Night Gallery Episode 5: Pamela’s Voice/Lone Survivor/The Doll

General Information

Directors: Richard Benedict, Gene Levitt, and Rudi Dorn

Writer: Rod Serling

Cast: Phyllis Diller, John Astin, John Colicos, Torin Thatcher, Hedley Mattingly, Shani Wallis, John Williams, Henry Silva, Charles Davis, Brendan Dillon, William Beckley, Terence Pushman, Edward Colmans, Pierre Jalbert, Carl Milletaire, Than Wyenn, Jewel Blanch, and John Barclay

Composer: Robert Prince

Gallery Painter: Tom Wright

Air Date: 1/13/1971


Pamela’s Voice


A husband named Jonathan (John Astin) murders his insufferable wife Pamela (Phyllis Diller), no longer able to endure her incessant nagging. Following her demise, PamelaNight Gallery Pamelas Voice returns to haunt Jonathan—with a horrible and unforeseen outcome.

“Pamela’s Voice” deserves recognition for blending morbid humor with acerbic dialogue. This segment should also be commended for its succinct execution, which allows just enough time to develop its premise before finishing with a “grave” twist.



Though known for playing characters of a comedic and eccentric variety (e.g. Gomez in The Addams Family), actor John Astin exemplifies the callous and Night Gallery Pamelas Voiceconniving manner of a cold-blooded killer—a rare opportunity for Astin to showcase his talents in a dark and serious role.

Additionally worth noting is the performance of Phyllis Diller, whose grating voice and horrid personality compel the viewer to sympathize with Jonathan—a man who, despite relishing the murder of his wife, offers a realistic and relatable motive for pushing Pamela down a flight of stairs.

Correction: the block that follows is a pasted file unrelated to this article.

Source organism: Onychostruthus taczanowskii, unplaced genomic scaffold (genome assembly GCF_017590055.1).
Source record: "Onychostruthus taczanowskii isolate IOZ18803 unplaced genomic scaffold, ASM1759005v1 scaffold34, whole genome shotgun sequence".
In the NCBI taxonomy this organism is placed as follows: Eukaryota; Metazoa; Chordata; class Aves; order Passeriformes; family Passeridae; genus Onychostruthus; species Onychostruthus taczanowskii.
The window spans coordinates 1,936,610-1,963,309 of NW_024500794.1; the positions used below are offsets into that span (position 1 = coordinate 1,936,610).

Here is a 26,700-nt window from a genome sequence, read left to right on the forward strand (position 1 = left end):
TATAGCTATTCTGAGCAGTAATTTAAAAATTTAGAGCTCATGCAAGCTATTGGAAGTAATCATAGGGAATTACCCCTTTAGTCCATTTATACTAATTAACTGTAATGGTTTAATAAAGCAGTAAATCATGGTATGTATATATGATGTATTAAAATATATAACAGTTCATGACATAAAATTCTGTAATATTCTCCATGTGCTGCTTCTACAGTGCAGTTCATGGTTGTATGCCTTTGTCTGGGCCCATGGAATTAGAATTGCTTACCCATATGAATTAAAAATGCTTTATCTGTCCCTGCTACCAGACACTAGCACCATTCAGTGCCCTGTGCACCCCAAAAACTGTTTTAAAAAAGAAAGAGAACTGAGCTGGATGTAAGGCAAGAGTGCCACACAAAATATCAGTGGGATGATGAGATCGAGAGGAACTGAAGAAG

Night Gallery Pamelas VoiceIn spite of its amusing banter between Jonathan and his late wife, “Pamela’s Voice” occasionally borders on the obnoxious—albeit intentionally—due to the constant arguing of both characters.



Implying that Jonathan must either be haunted by his wife’s ghost or flat-out hallucinating, “Pamela’s Voice” relies on misdirection to strengthen the impact of its surprise ending—a narrative technique later used in Shutter Island, The Sixth Sense, and other classic films within the supernatural horror and thriller genres.


Concluding Comments

A short but clever Night Gallery segment, “Pamela’s Voice” should appeal to fans of ghost stories with a satirical tone. In addition, this offering will earn praise for the acting/chemistry of both Astin and Diller.


Overall Quality: 8/10


Lone Survivor


In the year 1915, the Captain of the Lusitania (Torin Thatcher) picks up a Survivor (John Colicos) of the Titanic. Incredulous that a man could live in the open seaNight Gallery Lone Survivor for three years, the captain interrogates his new passenger in search of answers—with a grim result.

A remake of “Judgment Night” from The Twilight Zone, “Lone Survivor” succeeds in evoking a thick layer of ominous dread. Worth praising in particular are the mystery aspects of this segment, which stem from the bizarre circumstances of the Survivor’s account.